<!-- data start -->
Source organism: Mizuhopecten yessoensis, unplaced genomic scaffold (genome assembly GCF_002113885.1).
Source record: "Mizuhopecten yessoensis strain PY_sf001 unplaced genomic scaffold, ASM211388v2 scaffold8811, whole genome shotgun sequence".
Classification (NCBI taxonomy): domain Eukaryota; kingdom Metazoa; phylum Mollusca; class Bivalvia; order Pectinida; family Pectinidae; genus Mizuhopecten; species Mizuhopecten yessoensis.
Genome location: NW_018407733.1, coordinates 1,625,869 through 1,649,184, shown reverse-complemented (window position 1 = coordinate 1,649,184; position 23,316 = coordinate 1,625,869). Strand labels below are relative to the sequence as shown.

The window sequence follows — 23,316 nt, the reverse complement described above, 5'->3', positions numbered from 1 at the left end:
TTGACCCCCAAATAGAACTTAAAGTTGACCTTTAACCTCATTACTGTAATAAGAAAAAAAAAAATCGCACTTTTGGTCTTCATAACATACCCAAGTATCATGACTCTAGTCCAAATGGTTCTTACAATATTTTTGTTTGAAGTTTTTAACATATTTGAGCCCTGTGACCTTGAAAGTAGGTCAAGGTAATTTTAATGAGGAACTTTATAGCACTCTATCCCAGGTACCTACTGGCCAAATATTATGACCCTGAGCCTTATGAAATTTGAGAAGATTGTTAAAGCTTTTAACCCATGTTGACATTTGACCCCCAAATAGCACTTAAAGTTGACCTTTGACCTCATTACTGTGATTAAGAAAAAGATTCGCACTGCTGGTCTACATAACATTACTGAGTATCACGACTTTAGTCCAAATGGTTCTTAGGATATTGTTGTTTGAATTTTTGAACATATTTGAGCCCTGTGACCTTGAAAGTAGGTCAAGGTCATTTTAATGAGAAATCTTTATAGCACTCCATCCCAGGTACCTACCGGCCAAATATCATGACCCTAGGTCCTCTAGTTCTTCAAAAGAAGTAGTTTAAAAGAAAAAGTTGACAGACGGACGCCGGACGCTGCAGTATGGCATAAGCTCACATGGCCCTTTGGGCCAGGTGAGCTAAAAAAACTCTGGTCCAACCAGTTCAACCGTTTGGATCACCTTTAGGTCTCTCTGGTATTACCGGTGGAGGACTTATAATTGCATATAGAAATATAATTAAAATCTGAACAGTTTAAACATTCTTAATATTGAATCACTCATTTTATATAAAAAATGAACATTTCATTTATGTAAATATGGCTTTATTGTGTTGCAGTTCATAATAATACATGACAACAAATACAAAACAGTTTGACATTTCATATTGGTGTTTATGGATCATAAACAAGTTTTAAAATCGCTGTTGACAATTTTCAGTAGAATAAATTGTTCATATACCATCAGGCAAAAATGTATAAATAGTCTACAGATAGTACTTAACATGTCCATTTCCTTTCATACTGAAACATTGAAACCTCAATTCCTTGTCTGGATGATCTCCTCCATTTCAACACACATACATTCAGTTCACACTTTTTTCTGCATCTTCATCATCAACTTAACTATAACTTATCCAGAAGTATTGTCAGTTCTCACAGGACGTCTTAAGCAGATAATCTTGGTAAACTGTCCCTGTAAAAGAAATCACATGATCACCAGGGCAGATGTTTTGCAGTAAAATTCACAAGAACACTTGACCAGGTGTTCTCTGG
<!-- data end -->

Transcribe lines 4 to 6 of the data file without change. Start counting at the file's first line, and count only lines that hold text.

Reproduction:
Genome location: NW_018407733.1, coordinates 1,625,869 through 1,649,184, shown reverse-complemented (window position 1 = coordinate 1,649,184; position 23,316 = coordinate 1,625,869). Strand labels below are relative to the sequence as shown.

The window sequence follows — 23,316 nt, the reverse complement described above, 5'->3', positions numbered from 1 at the left end:
TTGACCCCCAAATAGAACTTAAAGTTGACCTTTAACCTCATTACTGTAATAAGAAAAAAAAAAATCGCACTTTTGGTCTTCATAACATACCCAAGTATCATGACTCTAGTCCAAATGGTTCTTACAATATTTTTGTTTGAAGTTTTTAACATATTTGAGCCCTGTGACCTTGAAAGTAGGTCAAGGTAATTTTAATGAGGAACTTTATAGCACTCTATCCCAGGTACCTACTGGCCAAATATTATGACCCTGAGCCTTATGAAATTTGAGAAGATTGTTAAAGCTTTTAACCCATGTTGACATTTGACCCCCAAATAGCACTTAAAGTTGACCTTTGACCTCATTACTGTGATTAAGAAAAAGATTCGCACTGCTGGTCTACATAACATTACTGAGTATCACGACTTTAGTCCAAATGGTTCTTAGGATATTGTTGTTTGAATTTTTGAACATATTTGAGCCCTGTGACCTTGAAAGTAGGTCAAGGTCATTTTAATGAGAAATCTTTATAGCACTCCATCCCAGGTACCTACCGGCCAAATATCATGACCCTAGGTCCTCTAGTTCTTCAAAAGAAGTAGTTTAAAAGAAAAAGTTGACAGACGGACGCCGGACGCTGCAGTATGGCATAAGCTCACATGGCCCTTTGGGCCAGGTGAGCTAAAAAAACTCTGGTCCAACCAGTTCAACCGTTTGGATCACCTTTAGGTCTCTCTGGTATTACCGGTGGAGGACTTATAATTGCATATAGAAATATAATTAAAATCTGAACAGTTTAAACATTCTTAATATTGAATCACTCATTTTATATAAAAAATGAACATTTCATTTATGTAAATATGGCTTTATTGTGTTGCAGTTCATAATAATACATGACAACAAATACAAAACAGTTTGACATTTCATATTGGTGTTTATGGATCATAAACAAGTTTTAAAATCGCTGTTGACAATTTTCAGTAGAATAAATTGTTCATATACCATCAGGCAAAAATGTATAAATAGTCTACAGATAGTACTTAACATGTCCATTTCCTTTCATACTGAAACATTGAAACCTCAATTCCTTGTCTGGATGATCTCCTCCATTTCAACACACATACATTCAGTTCACACTTTTTTCTGCATCTTCATCATCAACTTAACTATAACTTATCCAGAAGTATTGTCAGTTCTCACAGGACGTCTTAAGCAGATAATCTTGGTAAACTGTCCCTGTAAAAGAAATCACATGATCACCAGGGCAGATGTTTTGCAGTAAAATTCACAAGAACACTTGACCAGGTGTTCTCTGG